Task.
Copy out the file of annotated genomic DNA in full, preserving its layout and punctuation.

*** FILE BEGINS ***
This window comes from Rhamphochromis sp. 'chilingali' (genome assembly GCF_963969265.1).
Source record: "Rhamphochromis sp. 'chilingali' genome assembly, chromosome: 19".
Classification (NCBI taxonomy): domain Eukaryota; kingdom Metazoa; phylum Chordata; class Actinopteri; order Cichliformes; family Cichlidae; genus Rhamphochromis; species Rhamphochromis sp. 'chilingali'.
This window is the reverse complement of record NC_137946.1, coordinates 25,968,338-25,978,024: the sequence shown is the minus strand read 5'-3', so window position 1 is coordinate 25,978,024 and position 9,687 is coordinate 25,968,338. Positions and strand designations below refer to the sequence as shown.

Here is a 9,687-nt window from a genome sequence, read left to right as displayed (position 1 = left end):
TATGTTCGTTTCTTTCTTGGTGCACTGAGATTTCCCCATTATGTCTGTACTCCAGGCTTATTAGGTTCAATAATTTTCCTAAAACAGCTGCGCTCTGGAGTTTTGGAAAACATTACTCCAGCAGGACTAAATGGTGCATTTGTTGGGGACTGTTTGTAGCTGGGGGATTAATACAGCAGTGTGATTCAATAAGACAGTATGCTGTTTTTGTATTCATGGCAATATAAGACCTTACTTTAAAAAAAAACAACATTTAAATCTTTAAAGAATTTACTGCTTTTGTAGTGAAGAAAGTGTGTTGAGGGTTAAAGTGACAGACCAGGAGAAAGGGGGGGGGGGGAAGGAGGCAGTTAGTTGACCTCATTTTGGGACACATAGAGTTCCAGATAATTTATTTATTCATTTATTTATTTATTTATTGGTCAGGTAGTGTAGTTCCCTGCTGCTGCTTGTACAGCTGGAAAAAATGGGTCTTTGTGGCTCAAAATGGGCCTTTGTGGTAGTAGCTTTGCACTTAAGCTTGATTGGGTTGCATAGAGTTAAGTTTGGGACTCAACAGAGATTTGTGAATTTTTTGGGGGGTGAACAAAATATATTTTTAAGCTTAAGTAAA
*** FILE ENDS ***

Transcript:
This window comes from Rhamphochromis sp. 'chilingali' (genome assembly GCF_963969265.1).
Source record: "Rhamphochromis sp. 'chilingali' genome assembly, chromosome: 19".
Classification (NCBI taxonomy): domain Eukaryota; kingdom Metazoa; phylum Chordata; class Actinopteri; order Cichliformes; family Cichlidae; genus Rhamphochromis; species Rhamphochromis sp. 'chilingali'.
This window is the reverse complement of record NC_137946.1, coordinates 25,968,338-25,978,024: the sequence shown is the minus strand read 5'-3', so window position 1 is coordinate 25,978,024 and position 9,687 is coordinate 25,968,338. Positions and strand designations below refer to the sequence as shown.

Here is a 9,687-nt window from a genome sequence, read left to right as displayed (position 1 = left end):
TATGTTCGTTTCTTTCTTGGTGCACTGAGATTTCCCCATTATGTCTGTACTCCAGGCTTATTAGGTTCAATAATTTTCCTAAAACAGCTGCGCTCTGGAGTTTTGGAAAACATTACTCCAGCAGGACTAAATGGTGCATTTGTTGGGGACTGTTTGTAGCTGGGGGATTAATACAGCAGTGTGATTCAATAAGACAGTATGCTGTTTTTGTATTCATGGCAATATAAGACCTTACTTTAAAAAAAAACAACATTTAAATCTTTAAAGAATTTACTGCTTTTGTAGTGAAGAAAGTGTGTTGAGGGTTAAAGTGACAGACCAGGAGAAAGGGGGGGGGGGGAAGGAGGCAGTTAGTTGACCTCATTTTGGGACACATAGAGTTCCAGATAATTTATTTATTCATTTATTTATTTATTTATTGGTCAGGTAGTGTAGTTCCCTGCTGCTGCTTGTACAGCTGGAAAAAATGGGTCTTTGTGGCTCAAAATGGGCCTTTGTGGTAGTAGCTTTGCACTTAAGCTTGATTGGGTTGCATAGAGTTAAGTTTGGGACTCAACAGAGATTTGTGAATTTTTTGGGGGGTGAACAAAATATATTTTTAAGCTTAAGTAAA